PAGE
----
Second. What was the effect of the stipulation of the lessor not to sell cigars in the hotel office? This clearly came within the provisions of sub-division six, supra, prohibiting suit upon any contract, promise or agreement that is not to be performed within one year from the making thereof, unless in writing. • The contract was made December 15, 1893. It was to commence the 1st of January, 1894, and to continue one year; so that the agreement to refrain from selling cigars was not to be performed within one year from the making thereof. In Myer v. Roberts, 46 Ark. 85, this court said: “But a contract for personal services to continue and hold the parties together for a longer period than one year is plainly within the statute. Thus, if at Christmas I orally hire a servant for a year, to begin from New Year’s day, when he presents himself at the time appointed in fulfillment of that contract, I am not legally bound to receive him into my service. * * * Nor does it make any difference that the contract, if for more than a year, is subject to determination sooner on a given event.” The object of the statute, says Pollock, C. B., in Dobson v. Collis, 1 Hurl. & Nor. 81, “was to prevent contracts not to be performed within the year from being vouched by parol evidence, when, at a future period, any question might arise as to their terms,” and that a contract was not the less a contract not to be performed within a year because it might be put to an end within that period. The contract in Myer v. Roberts, *608was for personal services, to do certain work, for a period longer than one year. The contract here was to refrain from doing a certain thing. Some of the courts have distinguished between an agreement to do a thing and an agreement not to do a thing, for a certain definite time, more than a year. Thus in Doyle v. Dixon, 97 Mass. 208, where the action was upon an oral agreement that defendant would not engage in a certain trade, at a certain place, for the term of five years, the court held that the agreement was not within the statute, because it was fully performed if the promisor performed it as long as he lived, and that the death of the promisor completed the agreement. We are unable to concur in that view. It is not proper to speak of a contract not to do a thing for a certain period, which is not to be performed within one year from the making of the contract, as fully performed if the promisor dies, after entering upon the performance of his contract, within the year from the time the contract was made. The contract in such event has been certainly terminated, but not performed or completed, within the contemplation of the parties at the time of making the contract. “Where the manifest intent and understanding of the parties, as gathered from the words used and the circumstances existing at the time, are that the contract shall not be executed within the year, the mere fact that it is possible that the thing to be done may be done within the year will not prevent the statute from applying. * * * It is not enough that the thing stipulated may be accomplished in a less time” by reason of the death of the promisor. The accomplishment of the thing agreed upon must be a performance of the contract according to the understanding of the parties. Browne, Stat. Fr. § 281; Farwell v. Tillson, 76 Me. 227; Wood, Stat. Fr. § 272.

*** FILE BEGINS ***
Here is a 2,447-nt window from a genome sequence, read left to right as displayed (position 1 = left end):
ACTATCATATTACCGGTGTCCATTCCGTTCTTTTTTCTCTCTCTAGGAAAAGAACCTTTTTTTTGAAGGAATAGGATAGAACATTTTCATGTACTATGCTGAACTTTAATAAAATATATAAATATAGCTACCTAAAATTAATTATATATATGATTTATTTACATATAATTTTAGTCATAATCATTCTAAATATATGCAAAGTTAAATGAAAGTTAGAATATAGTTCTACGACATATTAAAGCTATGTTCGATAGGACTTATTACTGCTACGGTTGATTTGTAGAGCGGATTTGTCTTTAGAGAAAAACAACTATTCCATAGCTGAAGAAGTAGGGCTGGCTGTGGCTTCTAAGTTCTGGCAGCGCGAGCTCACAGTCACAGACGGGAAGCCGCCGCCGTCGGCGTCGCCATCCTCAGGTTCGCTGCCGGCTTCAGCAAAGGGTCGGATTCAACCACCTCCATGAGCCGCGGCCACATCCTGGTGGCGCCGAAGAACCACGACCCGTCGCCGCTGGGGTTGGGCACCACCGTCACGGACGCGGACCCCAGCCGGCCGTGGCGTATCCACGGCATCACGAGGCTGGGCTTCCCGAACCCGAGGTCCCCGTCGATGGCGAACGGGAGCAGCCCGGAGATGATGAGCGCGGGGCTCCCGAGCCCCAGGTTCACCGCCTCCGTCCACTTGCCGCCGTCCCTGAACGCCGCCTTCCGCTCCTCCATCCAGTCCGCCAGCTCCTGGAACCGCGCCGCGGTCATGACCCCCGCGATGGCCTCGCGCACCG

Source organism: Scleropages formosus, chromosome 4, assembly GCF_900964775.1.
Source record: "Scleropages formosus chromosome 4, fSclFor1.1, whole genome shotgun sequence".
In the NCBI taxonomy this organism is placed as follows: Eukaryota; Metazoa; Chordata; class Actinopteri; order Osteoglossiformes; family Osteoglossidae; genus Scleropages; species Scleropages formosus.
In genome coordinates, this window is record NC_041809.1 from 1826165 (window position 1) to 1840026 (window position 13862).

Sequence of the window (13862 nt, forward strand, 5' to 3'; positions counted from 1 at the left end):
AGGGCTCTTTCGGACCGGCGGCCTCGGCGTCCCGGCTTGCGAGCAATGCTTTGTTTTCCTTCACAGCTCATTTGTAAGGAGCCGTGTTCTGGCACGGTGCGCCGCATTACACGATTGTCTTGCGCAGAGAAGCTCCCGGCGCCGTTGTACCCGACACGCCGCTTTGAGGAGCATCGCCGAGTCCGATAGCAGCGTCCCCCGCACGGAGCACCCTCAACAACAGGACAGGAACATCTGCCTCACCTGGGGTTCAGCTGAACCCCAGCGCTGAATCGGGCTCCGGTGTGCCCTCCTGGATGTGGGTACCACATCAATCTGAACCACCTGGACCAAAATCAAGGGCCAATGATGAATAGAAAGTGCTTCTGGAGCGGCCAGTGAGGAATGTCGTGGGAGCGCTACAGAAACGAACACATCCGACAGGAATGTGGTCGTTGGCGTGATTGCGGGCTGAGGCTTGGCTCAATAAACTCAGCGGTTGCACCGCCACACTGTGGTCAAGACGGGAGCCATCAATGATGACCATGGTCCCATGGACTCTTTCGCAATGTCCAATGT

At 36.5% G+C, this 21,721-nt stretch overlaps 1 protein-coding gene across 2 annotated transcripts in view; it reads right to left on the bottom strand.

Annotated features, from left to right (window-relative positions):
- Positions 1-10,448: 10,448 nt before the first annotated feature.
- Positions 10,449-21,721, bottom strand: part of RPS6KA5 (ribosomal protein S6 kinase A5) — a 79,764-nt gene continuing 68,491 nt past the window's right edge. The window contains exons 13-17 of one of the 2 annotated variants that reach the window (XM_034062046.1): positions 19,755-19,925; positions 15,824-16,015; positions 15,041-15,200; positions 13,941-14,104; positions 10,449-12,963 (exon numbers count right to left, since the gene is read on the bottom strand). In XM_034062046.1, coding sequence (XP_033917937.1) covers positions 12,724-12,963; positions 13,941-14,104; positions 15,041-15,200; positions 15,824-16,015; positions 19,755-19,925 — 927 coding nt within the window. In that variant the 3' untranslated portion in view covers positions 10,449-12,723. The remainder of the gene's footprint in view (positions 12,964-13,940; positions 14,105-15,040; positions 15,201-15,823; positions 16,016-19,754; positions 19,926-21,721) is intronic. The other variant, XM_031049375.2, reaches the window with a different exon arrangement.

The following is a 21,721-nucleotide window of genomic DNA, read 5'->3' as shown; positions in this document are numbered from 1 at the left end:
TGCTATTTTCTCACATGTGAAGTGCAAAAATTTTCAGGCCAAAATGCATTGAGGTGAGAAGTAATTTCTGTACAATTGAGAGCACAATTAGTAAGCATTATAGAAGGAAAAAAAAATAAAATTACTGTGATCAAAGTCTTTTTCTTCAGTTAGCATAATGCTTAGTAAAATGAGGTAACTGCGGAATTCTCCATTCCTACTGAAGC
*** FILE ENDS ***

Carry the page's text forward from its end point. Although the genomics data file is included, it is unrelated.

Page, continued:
We agree with the author (Mr. Browne) that the distinction between an agreement to do a thing and an agreement not to do a thing for a definite term of years is quite unsubstantial; for, as he says, “in each case the promisor undertakes that, during the stipulated term of years, he will submit to •and observe a certain obligation, which the agreement imposes upon him; and in each case, and in the same way in each case, *609his death only makes the performance of that obligation for the residue of the stipulated time impossible.” Browne, Stat. Frauds, § 282 b.